Special counsel Robert Mueller's office disputed an explosive story from BuzzFeed News as "not accurate" Friday night, after the news outlet reported the President had directed his personal attorney Michael Cohen to lie to Congress, for which Cohen was later prosecuted.
"BuzzFeed's description of specific statements to the Special Counsel's Office, and characterization of documents and testimony obtained by this office, regarding Michael Cohen's Congressional testimony are not accurate," said Peter Carr, a spokesman for Mueller's office, in a statement.
It's highly unusual for the special counsel's office to provide a statement to the media -- outside of court filings and judicial hearings -- about any of its ongoing investigative activities.
BuzzFeed said in its own statement,
"We are continuing to report and determine what the special counsel is disputing. We remain confident in the accuracy of our report."
But following the story's publication late Thursday night, Democratic members of Congress began pointing to the report as grounds for the President's impeachment. The clamor grew throughout the day and into Friday night.
The BuzzFeed story, by reporters Jason Leopold and Anthony Cormier, asserted that Cohen had told special counsel investigators that "after the election, the president personally instructed him to lie — by claiming that negotiations [for a Trump development project in Moscow] ended months earlier than they actually did — in order to obscure Trump's involvement," BuzzFeed wrote, attributing its assertion to two law enforcement sources.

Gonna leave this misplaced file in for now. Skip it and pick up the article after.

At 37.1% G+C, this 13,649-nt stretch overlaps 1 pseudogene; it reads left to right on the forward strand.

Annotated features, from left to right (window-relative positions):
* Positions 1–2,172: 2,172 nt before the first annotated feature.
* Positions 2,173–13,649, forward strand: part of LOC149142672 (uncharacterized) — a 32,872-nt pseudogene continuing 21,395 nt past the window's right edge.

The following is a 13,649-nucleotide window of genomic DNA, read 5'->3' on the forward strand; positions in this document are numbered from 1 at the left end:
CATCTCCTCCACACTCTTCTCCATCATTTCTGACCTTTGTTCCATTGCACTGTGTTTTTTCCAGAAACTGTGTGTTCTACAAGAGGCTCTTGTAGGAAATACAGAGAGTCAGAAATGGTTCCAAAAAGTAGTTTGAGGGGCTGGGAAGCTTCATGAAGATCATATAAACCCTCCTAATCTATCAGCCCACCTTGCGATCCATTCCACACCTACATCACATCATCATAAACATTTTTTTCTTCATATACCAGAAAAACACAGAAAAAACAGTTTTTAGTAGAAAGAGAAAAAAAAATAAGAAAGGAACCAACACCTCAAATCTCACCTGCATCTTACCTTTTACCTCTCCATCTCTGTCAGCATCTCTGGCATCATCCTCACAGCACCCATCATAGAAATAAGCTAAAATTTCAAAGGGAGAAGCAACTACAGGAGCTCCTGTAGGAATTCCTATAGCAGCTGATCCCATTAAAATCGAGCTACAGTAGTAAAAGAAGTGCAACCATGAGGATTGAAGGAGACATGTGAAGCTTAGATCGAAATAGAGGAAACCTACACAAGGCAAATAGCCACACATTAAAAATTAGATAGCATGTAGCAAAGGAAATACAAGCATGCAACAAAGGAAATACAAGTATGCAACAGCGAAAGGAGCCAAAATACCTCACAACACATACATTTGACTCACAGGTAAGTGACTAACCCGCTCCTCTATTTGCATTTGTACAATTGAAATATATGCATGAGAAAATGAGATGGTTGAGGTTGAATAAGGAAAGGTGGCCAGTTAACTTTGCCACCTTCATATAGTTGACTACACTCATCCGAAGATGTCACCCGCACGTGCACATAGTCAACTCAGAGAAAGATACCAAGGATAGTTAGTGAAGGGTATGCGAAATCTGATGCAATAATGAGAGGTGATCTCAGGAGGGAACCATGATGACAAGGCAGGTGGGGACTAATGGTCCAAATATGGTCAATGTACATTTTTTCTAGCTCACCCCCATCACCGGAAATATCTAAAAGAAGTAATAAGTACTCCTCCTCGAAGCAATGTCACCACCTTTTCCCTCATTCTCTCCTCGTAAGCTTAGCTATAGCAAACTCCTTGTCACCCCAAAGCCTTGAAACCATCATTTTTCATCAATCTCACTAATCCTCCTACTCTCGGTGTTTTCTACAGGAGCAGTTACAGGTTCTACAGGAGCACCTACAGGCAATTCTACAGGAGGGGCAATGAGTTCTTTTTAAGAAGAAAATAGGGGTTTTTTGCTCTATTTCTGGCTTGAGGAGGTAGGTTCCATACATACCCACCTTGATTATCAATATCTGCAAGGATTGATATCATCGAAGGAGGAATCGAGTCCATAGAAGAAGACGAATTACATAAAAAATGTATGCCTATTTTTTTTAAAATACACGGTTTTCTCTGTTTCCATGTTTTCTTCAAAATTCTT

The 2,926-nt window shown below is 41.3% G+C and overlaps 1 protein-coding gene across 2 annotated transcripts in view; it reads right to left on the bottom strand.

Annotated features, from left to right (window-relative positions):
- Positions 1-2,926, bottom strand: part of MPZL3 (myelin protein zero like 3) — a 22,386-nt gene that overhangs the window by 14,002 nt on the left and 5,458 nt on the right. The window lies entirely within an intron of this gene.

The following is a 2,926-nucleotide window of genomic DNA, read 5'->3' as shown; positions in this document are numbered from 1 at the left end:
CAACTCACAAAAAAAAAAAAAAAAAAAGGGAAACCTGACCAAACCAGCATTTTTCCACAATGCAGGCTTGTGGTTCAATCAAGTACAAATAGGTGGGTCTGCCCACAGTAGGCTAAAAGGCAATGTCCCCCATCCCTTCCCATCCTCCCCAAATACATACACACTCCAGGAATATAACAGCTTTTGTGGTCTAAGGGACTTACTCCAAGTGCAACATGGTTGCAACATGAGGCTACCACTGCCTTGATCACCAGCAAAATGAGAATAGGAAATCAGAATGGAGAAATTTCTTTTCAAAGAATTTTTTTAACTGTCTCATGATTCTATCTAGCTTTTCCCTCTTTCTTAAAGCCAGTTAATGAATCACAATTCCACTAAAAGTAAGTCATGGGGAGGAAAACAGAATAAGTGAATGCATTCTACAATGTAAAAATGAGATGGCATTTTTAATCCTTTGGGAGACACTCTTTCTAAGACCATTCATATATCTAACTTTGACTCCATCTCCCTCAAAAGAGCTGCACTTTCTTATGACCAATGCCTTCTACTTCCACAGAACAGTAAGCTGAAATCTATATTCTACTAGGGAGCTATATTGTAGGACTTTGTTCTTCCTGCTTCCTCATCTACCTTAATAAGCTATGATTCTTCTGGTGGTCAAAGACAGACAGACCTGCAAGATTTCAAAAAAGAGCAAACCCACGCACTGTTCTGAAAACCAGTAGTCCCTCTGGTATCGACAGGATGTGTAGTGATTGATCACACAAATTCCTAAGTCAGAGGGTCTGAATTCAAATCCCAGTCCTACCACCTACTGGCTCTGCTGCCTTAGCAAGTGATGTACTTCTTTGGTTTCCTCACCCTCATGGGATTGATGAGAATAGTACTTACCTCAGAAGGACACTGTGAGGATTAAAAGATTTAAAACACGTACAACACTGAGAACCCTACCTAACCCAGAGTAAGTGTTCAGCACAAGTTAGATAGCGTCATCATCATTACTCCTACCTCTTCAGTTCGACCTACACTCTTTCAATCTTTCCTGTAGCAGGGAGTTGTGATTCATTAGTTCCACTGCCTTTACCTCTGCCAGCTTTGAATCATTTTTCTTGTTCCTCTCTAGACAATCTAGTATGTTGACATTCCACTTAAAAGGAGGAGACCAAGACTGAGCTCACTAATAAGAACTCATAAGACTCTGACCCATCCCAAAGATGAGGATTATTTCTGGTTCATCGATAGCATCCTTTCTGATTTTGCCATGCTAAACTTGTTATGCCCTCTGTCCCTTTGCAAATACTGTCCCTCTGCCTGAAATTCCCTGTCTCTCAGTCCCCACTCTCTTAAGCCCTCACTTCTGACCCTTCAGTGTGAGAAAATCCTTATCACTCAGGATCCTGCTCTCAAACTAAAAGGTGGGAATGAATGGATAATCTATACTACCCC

The sources also said the special counsel's office had corroborating Trump company emails, text messages and other documents, though the BuzzFeed reporters were unclear Friday in television interviews about whether they had seen the documents described in their story.
The special counsel's office did not go into detail about which parts of the BuzzFeed story they were calling untrue. The BuzzFeed story made several other claims that remain uncorroborated by other media outlets regarding Cohen's lies to Congress and communications with Mueller.
The White House and the President's personal lawyers pushed back on the story throughout the day Friday.
Donald Trump Jr., the President's son, tweeted his reaction to Mueller's office's statement with a slew of cartoon smiling faces that were crying with laughter, as well as a thumbs up sign.
The President did not immediately respond to the statement, but he began retweeting supporters who were reveling in the statement.
A Trump Organization source insisted Friday to CNN that the company knew of no documents regarding the proposed Trump Tower in Moscow that reflected conversations about the matter after January 2016.